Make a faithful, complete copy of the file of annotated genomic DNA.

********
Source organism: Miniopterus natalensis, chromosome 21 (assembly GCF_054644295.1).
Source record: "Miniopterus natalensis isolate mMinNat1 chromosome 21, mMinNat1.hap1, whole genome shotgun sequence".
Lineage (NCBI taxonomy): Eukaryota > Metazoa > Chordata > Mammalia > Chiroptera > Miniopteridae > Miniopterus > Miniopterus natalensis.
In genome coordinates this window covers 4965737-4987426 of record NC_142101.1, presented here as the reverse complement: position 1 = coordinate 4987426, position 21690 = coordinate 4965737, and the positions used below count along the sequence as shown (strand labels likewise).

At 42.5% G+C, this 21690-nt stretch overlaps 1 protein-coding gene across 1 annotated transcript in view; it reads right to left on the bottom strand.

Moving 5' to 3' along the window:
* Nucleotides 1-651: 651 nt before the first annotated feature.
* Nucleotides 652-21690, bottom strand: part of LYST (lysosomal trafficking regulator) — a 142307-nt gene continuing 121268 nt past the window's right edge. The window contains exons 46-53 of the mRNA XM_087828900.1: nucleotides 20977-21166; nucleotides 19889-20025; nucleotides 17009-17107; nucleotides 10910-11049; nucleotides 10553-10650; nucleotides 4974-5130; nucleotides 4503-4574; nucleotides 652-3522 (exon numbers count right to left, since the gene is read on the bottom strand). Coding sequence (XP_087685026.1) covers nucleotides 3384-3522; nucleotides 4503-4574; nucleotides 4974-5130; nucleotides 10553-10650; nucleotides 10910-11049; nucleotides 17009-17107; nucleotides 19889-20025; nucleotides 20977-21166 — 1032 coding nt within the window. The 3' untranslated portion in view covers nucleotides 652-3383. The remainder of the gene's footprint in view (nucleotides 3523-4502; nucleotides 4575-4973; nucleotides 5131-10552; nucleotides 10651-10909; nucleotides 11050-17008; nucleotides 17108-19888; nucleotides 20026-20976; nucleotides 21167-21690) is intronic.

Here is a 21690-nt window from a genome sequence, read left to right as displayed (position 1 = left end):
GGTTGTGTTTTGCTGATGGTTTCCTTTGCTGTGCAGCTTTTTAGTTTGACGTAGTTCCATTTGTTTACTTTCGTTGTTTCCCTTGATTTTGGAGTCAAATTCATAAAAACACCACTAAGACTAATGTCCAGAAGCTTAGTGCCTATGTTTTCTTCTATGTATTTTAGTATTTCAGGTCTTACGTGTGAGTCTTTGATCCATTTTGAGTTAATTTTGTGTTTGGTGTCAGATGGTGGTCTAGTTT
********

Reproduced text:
Source organism: Miniopterus natalensis, chromosome 21 (assembly GCF_054644295.1).
Source record: "Miniopterus natalensis isolate mMinNat1 chromosome 21, mMinNat1.hap1, whole genome shotgun sequence".
Lineage (NCBI taxonomy): Eukaryota > Metazoa > Chordata > Mammalia > Chiroptera > Miniopteridae > Miniopterus > Miniopterus natalensis.
In genome coordinates this window covers 4965737-4987426 of record NC_142101.1, presented here as the reverse complement: position 1 = coordinate 4987426, position 21690 = coordinate 4965737, and the positions used below count along the sequence as shown (strand labels likewise).

At 42.5% G+C, this 21690-nt stretch overlaps 1 protein-coding gene across 1 annotated transcript in view; it reads right to left on the bottom strand.

Moving 5' to 3' along the window:
* Nucleotides 1-651: 651 nt before the first annotated feature.
* Nucleotides 652-21690, bottom strand: part of LYST (lysosomal trafficking regulator) — a 142307-nt gene continuing 121268 nt past the window's right edge. The window contains exons 46-53 of the mRNA XM_087828900.1: nucleotides 20977-21166; nucleotides 19889-20025; nucleotides 17009-17107; nucleotides 10910-11049; nucleotides 10553-10650; nucleotides 4974-5130; nucleotides 4503-4574; nucleotides 652-3522 (exon numbers count right to left, since the gene is read on the bottom strand). Coding sequence (XP_087685026.1) covers nucleotides 3384-3522; nucleotides 4503-4574; nucleotides 4974-5130; nucleotides 10553-10650; nucleotides 10910-11049; nucleotides 17009-17107; nucleotides 19889-20025; nucleotides 20977-21166 — 1032 coding nt within the window. The 3' untranslated portion in view covers nucleotides 652-3383. The remainder of the gene's footprint in view (nucleotides 3523-4502; nucleotides 4575-4973; nucleotides 5131-10552; nucleotides 10651-10909; nucleotides 11050-17008; nucleotides 17108-19888; nucleotides 20026-20976; nucleotides 21167-21690) is intronic.

Here is a 21690-nt window from a genome sequence, read left to right as displayed (position 1 = left end):
GGTTGTGTTTTGCTGATGGTTTCCTTTGCTGTGCAGCTTTTTAGTTTGACGTAGTTCCATTTGTTTACTTTCGTTGTTTCCCTTGATTTTGGAGTCAAATTCATAAAAACACCACTAAGACTAATGTCCAGAAGCTTAGTGCCTATGTTTTCTTCTATGTATTTTAGTATTTCAGGTCTTACGTGTGAGTCTTTGATCCATTTTGAGTTAATTTTGTGTTTGGTGTCAGATGGTGGTCTAGTTT